Simon DeDeo, a research fellow in applied mathematics and complex systems at the Santa Fe Institute, had a problem. He was collaborating on a new project analyzing 300 years’ worth of data from the archives of London’s Old Bailey, the central criminal court of England and Wales. Granted, there was clean data in the usual straightforward Excel spreadsheet format, including such variables as indictment, verdict, and sentence for each case. But there were also full court transcripts, containing some 10 million words recorded during just under 200,000 trials.
“How the hell do you analyze that data?” DeDeo wondered. It wasn’t the size of the data set that was daunting; by big data standards, the size was quite manageable. It was the sheer complexity and lack of formal structure that posed a problem. This “big data” looked nothing like the kinds of traditional data sets the former physicist would have encountered earlier in his career, when the research paradigm involved forming a hypothesis, deciding precisely what one wished to measure, then building an apparatus to make that measurement as accurately as possible.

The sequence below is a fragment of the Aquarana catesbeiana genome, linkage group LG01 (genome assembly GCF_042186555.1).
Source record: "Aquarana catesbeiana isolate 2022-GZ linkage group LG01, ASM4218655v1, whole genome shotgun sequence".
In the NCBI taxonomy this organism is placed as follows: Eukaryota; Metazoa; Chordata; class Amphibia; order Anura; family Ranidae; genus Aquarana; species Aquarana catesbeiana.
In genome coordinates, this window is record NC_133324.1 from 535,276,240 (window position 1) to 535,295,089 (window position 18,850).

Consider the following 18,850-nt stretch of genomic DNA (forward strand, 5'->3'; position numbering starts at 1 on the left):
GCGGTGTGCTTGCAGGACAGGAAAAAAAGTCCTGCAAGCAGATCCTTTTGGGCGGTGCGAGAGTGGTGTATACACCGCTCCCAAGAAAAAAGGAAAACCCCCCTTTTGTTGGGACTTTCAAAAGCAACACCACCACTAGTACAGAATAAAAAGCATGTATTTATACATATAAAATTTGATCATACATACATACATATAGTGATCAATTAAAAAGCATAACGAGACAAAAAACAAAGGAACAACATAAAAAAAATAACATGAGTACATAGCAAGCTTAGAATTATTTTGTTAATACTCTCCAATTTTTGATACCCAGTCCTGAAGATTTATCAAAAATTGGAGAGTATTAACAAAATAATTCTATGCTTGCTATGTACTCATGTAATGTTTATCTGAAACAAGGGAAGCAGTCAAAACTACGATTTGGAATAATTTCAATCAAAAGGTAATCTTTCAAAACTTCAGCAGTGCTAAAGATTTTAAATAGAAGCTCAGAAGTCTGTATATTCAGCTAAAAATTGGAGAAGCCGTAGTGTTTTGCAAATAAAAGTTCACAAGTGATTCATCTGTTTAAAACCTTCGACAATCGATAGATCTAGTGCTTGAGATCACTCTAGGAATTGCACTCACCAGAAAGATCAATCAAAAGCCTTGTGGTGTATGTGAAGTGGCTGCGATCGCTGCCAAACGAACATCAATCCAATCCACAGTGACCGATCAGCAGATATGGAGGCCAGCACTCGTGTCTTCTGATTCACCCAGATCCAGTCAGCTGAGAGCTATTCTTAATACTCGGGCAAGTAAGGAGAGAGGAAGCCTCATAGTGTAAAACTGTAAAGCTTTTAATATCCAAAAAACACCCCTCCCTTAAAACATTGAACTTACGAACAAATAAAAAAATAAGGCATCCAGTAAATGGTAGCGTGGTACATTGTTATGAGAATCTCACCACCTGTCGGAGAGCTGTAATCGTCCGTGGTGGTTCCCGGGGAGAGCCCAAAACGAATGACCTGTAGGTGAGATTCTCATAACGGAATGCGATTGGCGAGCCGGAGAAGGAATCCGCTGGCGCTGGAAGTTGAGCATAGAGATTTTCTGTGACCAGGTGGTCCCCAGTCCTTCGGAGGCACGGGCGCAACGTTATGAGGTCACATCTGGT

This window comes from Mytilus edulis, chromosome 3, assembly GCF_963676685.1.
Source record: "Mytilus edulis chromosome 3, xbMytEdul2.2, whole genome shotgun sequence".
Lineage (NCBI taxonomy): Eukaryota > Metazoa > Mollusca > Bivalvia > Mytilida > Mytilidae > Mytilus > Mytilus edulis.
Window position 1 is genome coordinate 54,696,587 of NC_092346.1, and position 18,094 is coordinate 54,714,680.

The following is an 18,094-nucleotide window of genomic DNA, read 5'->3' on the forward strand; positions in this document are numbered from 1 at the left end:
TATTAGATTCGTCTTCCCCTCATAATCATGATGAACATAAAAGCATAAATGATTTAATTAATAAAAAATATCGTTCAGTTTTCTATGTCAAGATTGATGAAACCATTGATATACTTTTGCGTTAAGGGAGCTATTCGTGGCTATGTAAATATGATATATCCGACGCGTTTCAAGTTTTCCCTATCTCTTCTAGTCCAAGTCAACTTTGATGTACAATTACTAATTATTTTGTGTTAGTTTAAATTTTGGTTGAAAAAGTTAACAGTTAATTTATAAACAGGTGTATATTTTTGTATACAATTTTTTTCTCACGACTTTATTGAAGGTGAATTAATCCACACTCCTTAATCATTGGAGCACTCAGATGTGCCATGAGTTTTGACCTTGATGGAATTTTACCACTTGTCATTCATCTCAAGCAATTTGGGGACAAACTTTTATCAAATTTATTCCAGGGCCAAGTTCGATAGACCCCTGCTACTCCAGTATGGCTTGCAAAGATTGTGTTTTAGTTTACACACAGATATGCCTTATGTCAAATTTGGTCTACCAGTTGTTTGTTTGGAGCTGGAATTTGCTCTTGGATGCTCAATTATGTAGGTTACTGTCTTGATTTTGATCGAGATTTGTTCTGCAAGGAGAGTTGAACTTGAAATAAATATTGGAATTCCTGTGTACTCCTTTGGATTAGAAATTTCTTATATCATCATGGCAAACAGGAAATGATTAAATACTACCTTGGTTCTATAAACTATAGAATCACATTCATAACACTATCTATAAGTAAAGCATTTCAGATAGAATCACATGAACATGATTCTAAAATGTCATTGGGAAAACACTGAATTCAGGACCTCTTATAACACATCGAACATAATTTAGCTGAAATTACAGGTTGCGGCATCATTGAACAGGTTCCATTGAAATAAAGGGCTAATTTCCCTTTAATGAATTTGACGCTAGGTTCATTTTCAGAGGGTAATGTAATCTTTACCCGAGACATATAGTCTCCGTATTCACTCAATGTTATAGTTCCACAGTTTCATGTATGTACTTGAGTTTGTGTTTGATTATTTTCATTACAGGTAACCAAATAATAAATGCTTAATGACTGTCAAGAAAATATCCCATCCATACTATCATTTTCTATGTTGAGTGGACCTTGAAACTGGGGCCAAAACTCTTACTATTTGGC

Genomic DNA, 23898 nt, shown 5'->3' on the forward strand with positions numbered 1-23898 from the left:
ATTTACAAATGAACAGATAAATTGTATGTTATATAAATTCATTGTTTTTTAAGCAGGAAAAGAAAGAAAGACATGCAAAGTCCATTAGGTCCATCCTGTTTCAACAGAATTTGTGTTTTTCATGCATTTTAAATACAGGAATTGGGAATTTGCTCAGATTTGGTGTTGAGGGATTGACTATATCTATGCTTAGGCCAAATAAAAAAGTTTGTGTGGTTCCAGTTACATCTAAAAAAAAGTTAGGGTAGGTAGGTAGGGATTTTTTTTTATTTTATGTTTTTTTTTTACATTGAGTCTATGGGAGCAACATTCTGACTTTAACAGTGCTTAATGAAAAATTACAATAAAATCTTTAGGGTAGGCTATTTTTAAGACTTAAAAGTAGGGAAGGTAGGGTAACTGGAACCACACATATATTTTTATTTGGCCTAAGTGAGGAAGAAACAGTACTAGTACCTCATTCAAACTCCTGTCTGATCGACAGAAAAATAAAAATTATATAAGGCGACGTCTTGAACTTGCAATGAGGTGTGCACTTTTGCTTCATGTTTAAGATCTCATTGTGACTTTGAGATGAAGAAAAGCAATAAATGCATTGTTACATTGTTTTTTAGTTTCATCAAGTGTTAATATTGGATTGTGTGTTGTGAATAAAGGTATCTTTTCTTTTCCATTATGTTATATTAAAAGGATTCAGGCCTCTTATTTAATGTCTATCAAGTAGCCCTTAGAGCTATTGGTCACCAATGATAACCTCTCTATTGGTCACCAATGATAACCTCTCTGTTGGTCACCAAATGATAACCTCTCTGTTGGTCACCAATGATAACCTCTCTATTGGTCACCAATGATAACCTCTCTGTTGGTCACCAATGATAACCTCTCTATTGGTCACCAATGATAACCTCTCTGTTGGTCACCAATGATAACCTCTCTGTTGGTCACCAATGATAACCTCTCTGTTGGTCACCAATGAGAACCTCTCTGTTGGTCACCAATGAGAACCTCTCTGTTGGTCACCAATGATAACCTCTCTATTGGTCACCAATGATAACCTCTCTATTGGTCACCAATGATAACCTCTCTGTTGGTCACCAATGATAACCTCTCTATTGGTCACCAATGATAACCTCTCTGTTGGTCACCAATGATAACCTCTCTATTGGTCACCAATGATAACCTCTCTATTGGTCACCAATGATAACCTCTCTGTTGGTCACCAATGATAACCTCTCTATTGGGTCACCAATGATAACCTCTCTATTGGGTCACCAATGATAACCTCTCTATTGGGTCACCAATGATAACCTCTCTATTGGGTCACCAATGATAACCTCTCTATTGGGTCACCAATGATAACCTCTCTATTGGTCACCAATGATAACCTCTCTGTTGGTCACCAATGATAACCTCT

“In physics, you typically have one kind of data and you know the system really well,” said DeDeo. “Now we have this new multimodal data [gleaned] from biological systems and human social systems, and the data is gathered before we even have a hypothesis.” The data is there in all its messy, multi-dimensional glory, waiting to be queried, but how does one know which questions to ask when the scientific method has been turned on its head?
Via Ashish Umre